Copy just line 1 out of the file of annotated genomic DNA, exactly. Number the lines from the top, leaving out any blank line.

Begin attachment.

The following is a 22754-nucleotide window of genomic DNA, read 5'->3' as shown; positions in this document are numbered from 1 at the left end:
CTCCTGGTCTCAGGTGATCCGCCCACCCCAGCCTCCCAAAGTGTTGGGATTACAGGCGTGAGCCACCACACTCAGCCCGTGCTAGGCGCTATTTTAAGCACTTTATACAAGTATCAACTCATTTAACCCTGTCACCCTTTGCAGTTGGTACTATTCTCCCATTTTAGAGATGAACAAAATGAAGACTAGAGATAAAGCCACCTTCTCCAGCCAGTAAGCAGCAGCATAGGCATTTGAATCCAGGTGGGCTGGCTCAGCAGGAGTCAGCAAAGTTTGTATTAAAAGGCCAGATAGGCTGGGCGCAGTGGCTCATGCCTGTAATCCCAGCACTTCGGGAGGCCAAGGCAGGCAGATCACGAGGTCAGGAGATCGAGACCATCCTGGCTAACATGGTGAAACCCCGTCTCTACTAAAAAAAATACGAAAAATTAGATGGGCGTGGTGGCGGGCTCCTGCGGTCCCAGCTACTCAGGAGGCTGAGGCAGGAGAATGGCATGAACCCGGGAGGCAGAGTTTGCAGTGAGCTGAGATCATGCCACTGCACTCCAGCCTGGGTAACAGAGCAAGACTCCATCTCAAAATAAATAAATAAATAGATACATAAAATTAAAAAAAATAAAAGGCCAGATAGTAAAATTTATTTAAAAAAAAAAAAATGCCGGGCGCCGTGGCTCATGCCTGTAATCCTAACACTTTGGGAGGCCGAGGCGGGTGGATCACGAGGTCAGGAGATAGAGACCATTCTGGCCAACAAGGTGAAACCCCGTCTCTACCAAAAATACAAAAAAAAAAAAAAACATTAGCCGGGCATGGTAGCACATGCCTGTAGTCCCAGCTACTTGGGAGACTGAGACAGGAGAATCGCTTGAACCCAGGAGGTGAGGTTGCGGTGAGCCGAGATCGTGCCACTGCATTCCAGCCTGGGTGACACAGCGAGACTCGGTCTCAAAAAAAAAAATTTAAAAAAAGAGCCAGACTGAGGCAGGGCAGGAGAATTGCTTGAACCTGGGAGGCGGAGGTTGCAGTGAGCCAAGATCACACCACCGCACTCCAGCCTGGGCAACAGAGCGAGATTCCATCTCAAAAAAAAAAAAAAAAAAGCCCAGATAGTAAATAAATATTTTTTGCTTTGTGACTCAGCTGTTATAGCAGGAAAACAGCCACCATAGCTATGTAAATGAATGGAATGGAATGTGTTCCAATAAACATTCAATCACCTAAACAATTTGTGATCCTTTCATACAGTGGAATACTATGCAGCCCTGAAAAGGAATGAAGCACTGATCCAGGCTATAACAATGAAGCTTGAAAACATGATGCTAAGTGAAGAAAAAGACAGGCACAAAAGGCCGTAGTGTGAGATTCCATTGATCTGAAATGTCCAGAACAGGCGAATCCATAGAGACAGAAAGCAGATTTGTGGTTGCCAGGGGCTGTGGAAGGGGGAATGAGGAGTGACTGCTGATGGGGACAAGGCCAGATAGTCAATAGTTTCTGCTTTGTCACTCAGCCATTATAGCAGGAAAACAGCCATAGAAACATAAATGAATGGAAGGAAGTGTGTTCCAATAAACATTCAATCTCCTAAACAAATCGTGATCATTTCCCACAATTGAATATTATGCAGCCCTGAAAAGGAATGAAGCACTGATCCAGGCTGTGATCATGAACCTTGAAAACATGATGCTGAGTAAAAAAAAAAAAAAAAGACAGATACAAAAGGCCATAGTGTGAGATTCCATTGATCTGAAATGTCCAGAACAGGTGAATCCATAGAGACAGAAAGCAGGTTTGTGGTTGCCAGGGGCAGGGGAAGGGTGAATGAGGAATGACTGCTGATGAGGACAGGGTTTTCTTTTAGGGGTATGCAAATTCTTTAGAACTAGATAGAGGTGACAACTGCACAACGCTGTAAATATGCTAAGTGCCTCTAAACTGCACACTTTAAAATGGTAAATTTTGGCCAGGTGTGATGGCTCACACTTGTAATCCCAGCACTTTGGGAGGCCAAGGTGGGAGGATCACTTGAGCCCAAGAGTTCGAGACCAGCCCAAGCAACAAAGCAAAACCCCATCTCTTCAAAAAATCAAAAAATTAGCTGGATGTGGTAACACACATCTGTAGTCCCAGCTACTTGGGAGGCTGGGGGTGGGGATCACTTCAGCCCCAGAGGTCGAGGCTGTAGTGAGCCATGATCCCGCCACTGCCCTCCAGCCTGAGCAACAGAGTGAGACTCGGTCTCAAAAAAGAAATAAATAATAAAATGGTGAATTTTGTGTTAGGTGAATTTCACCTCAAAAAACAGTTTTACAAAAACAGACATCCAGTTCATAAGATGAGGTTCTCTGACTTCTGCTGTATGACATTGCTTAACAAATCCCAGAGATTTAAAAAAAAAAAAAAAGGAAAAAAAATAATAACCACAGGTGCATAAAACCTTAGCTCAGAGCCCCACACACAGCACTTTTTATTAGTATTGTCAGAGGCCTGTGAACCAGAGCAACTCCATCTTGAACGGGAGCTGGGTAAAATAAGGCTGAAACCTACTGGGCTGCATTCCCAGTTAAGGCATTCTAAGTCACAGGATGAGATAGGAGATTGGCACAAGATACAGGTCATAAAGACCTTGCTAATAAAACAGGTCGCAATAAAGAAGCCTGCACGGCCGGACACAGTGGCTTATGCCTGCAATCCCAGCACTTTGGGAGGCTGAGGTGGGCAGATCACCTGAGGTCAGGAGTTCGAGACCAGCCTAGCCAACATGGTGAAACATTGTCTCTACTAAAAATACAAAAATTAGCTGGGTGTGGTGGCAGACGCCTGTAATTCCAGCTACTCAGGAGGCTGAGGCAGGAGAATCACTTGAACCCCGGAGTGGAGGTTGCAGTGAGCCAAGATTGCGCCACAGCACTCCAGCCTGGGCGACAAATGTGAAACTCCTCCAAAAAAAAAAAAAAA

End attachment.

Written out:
The following is a 22754-nucleotide window of genomic DNA, read 5'->3' as shown; positions in this document are numbered from 1 at the left end: